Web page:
Justice Elena Kagan summed up the argument for those who wonder whether Prometheus had actually invented anything.
“This is not a treatment protocol, it’s not a treatment regimen,” Kagan said. “All you have done is pointed out a set of facts that exist in the world . . . and are claiming protection for something that anybody can try to make use of in any way, and you are saying, ‘You have to pay us.’ ”
Richard P. Bress, an attorney for Prometheus, said the company had gone to great expense to determine the proper levels and gave doctors valuable information. Before the test, he said, “doctors had no way to tailor for each individual, based on their metabolism, the right dosage of these powerful but potentially toxic drugs.”
The fight between Prometheus and the Mayo Clinic, which for the past seven years has wanted to market its own test, could hold great importance in the burgeoning field of “personalized medicine.”
The great medical advances of this century, Prometheus told the court in its brief, will likely concern “uniquely targeted treatments” based on an individual’s genetic makeup.
The case presented the justices with the question of whether Prometheus had done more than recognize a natural phenomenon.
As Justice Stephen G. Breyer put it: “What has to be added to a law of nature to make it a patentable process?”
Not surprisingly, such a question led to a slew of hypotheticals designed to defeat any easy test. Breyer wondered about patenting the discovery that too little fertilizer on a field made no impact, but too much burned the crops.
Chief Justice John G. Roberts Jr. offered another:
“You take wood, you put it on a grate, you light it, and you get heat,” Roberts said. Such a process “recites a series of acts performed in the physical world that transforms the subject of the process, the wood, to achieve a useful result, which is heat. So I can get a patent for that?”
No, Solicitor General Donald B. Verrilli Jr. said, because it would not meet the patent law requirement of being novel.
The federal government sided with the Mayo Clinic in the suit, saying that “you can’t get a patent by tacking a mental step onto an utterly conventional process for administering drugs and testing their effects.”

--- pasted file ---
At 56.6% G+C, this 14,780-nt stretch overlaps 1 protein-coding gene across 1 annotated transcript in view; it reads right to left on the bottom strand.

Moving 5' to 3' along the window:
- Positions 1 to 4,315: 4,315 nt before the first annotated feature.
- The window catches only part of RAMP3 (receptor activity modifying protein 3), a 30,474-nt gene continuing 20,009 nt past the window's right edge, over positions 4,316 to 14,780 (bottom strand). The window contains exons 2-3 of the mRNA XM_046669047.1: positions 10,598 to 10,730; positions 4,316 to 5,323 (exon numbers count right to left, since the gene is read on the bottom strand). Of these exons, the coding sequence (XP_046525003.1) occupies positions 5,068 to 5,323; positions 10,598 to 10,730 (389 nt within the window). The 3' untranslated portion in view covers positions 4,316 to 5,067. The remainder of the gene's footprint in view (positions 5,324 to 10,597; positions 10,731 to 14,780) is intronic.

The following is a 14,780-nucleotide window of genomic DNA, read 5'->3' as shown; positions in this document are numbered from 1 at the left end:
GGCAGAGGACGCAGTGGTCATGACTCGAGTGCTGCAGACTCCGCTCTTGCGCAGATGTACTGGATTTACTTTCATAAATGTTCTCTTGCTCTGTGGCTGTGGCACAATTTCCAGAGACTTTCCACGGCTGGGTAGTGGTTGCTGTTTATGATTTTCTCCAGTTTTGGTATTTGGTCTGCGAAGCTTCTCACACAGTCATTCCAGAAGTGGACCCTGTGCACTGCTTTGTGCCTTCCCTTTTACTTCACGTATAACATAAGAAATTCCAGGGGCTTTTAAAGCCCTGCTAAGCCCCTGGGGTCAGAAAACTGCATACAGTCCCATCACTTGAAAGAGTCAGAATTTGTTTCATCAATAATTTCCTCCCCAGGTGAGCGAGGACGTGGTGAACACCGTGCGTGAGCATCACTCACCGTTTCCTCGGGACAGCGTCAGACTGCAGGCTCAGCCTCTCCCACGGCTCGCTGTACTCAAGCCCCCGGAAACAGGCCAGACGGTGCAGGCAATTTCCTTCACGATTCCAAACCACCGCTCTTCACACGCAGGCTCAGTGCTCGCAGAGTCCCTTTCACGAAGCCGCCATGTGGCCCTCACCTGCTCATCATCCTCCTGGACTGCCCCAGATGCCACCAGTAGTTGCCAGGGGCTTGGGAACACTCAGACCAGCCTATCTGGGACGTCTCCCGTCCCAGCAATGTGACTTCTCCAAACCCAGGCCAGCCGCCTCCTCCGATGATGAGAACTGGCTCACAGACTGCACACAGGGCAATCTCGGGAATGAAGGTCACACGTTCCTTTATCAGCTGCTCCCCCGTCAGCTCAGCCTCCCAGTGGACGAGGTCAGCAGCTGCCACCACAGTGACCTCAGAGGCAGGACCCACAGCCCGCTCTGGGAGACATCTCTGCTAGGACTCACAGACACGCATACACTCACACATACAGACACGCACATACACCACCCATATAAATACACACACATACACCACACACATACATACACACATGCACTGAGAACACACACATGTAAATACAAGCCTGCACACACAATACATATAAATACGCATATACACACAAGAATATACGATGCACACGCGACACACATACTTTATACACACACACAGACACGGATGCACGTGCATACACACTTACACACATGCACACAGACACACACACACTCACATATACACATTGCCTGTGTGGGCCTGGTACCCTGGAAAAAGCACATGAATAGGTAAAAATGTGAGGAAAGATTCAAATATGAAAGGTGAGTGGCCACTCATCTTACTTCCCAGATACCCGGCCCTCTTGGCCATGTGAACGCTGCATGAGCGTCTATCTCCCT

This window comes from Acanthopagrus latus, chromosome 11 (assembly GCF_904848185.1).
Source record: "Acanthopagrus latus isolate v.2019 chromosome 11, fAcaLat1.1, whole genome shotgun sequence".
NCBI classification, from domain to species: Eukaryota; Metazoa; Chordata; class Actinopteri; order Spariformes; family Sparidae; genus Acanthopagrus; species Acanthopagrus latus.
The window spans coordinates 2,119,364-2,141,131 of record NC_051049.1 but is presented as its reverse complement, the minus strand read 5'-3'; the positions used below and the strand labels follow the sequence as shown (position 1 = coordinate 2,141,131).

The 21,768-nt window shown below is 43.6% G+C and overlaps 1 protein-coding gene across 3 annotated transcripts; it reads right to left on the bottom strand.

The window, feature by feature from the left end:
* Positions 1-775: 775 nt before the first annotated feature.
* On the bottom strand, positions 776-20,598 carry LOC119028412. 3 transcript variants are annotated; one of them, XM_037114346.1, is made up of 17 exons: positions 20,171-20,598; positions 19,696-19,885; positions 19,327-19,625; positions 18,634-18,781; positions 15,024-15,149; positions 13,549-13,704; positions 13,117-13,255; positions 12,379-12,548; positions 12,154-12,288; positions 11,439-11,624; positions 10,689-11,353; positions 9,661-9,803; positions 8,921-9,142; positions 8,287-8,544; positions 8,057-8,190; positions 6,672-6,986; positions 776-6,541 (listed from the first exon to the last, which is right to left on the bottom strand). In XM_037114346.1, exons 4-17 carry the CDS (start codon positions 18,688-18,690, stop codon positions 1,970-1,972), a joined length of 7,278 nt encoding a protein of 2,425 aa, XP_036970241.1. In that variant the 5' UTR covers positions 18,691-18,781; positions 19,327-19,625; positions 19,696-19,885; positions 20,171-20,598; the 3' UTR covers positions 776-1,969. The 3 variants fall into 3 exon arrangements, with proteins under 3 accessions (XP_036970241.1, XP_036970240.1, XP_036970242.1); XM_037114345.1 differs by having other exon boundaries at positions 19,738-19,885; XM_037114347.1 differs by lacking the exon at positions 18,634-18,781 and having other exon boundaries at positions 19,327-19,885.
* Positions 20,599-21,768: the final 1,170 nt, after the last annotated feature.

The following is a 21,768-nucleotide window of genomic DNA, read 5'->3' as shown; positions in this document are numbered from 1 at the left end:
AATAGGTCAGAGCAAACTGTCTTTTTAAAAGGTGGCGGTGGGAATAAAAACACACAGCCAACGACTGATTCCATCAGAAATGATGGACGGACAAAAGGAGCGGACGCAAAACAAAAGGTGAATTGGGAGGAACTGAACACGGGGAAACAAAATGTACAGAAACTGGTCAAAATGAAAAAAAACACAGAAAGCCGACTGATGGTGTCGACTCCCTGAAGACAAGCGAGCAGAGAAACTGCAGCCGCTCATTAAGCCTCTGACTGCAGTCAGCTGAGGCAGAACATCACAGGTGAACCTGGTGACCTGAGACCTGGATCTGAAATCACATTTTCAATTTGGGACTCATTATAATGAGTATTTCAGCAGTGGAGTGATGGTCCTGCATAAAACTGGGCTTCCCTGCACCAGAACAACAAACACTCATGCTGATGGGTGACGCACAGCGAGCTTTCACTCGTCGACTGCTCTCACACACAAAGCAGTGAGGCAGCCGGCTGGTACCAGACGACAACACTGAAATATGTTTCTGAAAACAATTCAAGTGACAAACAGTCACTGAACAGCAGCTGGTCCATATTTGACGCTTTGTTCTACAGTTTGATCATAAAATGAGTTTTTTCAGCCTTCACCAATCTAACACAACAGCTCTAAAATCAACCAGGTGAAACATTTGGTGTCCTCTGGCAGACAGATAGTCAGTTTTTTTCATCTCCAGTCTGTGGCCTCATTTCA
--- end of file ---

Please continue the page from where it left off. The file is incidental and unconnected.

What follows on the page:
Prometheus’s test involves the optimal dosage of thiopurine drugs, which are used for all sorts of ailments, including Crohn’s disease, some skin diseases and lupus. After the drug is administered, a blood test measures the amount of metabolites resulting from the dosage. Those levels are then compared with predetermined ranges that indicate whether the dosage needs to be increased or decreased.
The Mayo Clinic said Prometheus’s patent is so broad it prevents others from offering a better test.
In effect, said lawyer Stephen M. Shapiro, it keeps patients from getting a “second opinion” and using “a better metabolite test with more accurate numbers.”
Bress said others might be able to improve on Prometheus’s work, but that does not mean what it discovered was not patentable.
“The idea that we are not novel because people took some of the same steps along the way to invention that we actually succeeded in is wrong,” he said.
Breyer was one of the most active questioners in the case but almost had to sit it out. Prometheus did not inform the court until Tuesday night that it had been purchased, after the court agreed last term to hear the case, by Nestle, a company in which Breyer’s wife, Joanna, owned stock. She sold it Wednesday morning before the arguments.The case is
Mayo Collaborative Services v. Prometheus